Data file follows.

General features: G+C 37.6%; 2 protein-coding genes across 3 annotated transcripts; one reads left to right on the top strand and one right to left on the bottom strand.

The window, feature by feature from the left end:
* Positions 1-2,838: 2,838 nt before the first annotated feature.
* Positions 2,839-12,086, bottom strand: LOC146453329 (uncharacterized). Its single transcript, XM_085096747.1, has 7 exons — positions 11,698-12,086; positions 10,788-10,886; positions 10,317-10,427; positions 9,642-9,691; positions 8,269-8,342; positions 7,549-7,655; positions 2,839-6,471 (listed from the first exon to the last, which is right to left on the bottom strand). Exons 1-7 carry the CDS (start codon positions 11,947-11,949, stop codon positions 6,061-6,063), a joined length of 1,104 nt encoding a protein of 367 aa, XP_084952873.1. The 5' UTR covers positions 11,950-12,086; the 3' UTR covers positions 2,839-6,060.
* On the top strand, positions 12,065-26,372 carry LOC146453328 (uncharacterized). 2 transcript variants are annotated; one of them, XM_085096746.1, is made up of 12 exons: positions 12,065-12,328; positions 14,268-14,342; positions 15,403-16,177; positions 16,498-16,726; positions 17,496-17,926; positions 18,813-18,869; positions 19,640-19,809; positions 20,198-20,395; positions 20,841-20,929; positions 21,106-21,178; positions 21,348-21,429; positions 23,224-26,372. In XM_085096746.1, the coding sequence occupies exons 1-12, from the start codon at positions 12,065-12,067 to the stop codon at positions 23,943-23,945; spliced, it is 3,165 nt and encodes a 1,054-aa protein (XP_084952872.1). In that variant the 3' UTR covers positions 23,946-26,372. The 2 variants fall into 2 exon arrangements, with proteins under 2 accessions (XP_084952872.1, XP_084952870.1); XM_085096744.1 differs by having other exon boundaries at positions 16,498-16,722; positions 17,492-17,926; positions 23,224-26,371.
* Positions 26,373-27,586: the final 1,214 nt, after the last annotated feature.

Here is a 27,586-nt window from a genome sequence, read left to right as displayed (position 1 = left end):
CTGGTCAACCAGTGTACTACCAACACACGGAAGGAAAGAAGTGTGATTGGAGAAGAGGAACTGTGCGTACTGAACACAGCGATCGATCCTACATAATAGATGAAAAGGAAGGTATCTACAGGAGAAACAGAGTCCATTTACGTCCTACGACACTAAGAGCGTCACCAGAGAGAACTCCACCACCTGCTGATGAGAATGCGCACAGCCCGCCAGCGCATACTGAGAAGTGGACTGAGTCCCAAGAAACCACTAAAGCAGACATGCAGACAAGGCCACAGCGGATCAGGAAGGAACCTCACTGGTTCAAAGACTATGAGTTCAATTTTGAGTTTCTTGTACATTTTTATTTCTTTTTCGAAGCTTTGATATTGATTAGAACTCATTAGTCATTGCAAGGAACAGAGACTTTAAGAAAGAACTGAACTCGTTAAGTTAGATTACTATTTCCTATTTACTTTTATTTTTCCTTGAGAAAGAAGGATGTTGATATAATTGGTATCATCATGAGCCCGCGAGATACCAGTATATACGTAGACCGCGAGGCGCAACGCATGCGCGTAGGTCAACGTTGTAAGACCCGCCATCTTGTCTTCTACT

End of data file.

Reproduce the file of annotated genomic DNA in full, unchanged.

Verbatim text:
General features: G+C 37.6%; 2 protein-coding genes across 3 annotated transcripts; one reads left to right on the top strand and one right to left on the bottom strand.

The window, feature by feature from the left end:
* Positions 1-2,838: 2,838 nt before the first annotated feature.
* Positions 2,839-12,086, bottom strand: LOC146453329 (uncharacterized). Its single transcript, XM_085096747.1, has 7 exons — positions 11,698-12,086; positions 10,788-10,886; positions 10,317-10,427; positions 9,642-9,691; positions 8,269-8,342; positions 7,549-7,655; positions 2,839-6,471 (listed from the first exon to the last, which is right to left on the bottom strand). Exons 1-7 carry the CDS (start codon positions 11,947-11,949, stop codon positions 6,061-6,063), a joined length of 1,104 nt encoding a protein of 367 aa, XP_084952873.1. The 5' UTR covers positions 11,950-12,086; the 3' UTR covers positions 2,839-6,060.
* On the top strand, positions 12,065-26,372 carry LOC146453328 (uncharacterized). 2 transcript variants are annotated; one of them, XM_085096746.1, is made up of 12 exons: positions 12,065-12,328; positions 14,268-14,342; positions 15,403-16,177; positions 16,498-16,726; positions 17,496-17,926; positions 18,813-18,869; positions 19,640-19,809; positions 20,198-20,395; positions 20,841-20,929; positions 21,106-21,178; positions 21,348-21,429; positions 23,224-26,372. In XM_085096746.1, the coding sequence occupies exons 1-12, from the start codon at positions 12,065-12,067 to the stop codon at positions 23,943-23,945; spliced, it is 3,165 nt and encodes a 1,054-aa protein (XP_084952872.1). In that variant the 3' UTR covers positions 23,946-26,372. The 2 variants fall into 2 exon arrangements, with proteins under 2 accessions (XP_084952872.1, XP_084952870.1); XM_085096744.1 differs by having other exon boundaries at positions 16,498-16,722; positions 17,492-17,926; positions 23,224-26,371.
* Positions 26,373-27,586: the final 1,214 nt, after the last annotated feature.

Here is a 27,586-nt window from a genome sequence, read left to right as displayed (position 1 = left end):
CTGGTCAACCAGTGTACTACCAACACACGGAAGGAAAGAAGTGTGATTGGAGAAGAGGAACTGTGCGTACTGAACACAGCGATCGATCCTACATAATAGATGAAAAGGAAGGTATCTACAGGAGAAACAGAGTCCATTTACGTCCTACGACACTAAGAGCGTCACCAGAGAGAACTCCACCACCTGCTGATGAGAATGCGCACAGCCCGCCAGCGCATACTGAGAAGTGGACTGAGTCCCAAGAAACCACTAAAGCAGACATGCAGACAAGGCCACAGCGGATCAGGAAGGAACCTCACTGGTTCAAAGACTATGAGTTCAATTTTGAGTTTCTTGTACATTTTTATTTCTTTTTCGAAGCTTTGATATTGATTAGAACTCATTAGTCATTGCAAGGAACAGAGACTTTAAGAAAGAACTGAACTCGTTAAGTTAGATTACTATTTCCTATTTACTTTTATTTTTCCTTGAGAAAGAAGGATGTTGATATAATTGGTATCATCATGAGCCCGCGAGATACCAGTATATACGTAGACCGCGAGGCGCAACGCATGCGCGTAGGTCAACGTTGTAAGACCCGCCATCTTGTCTTCTACT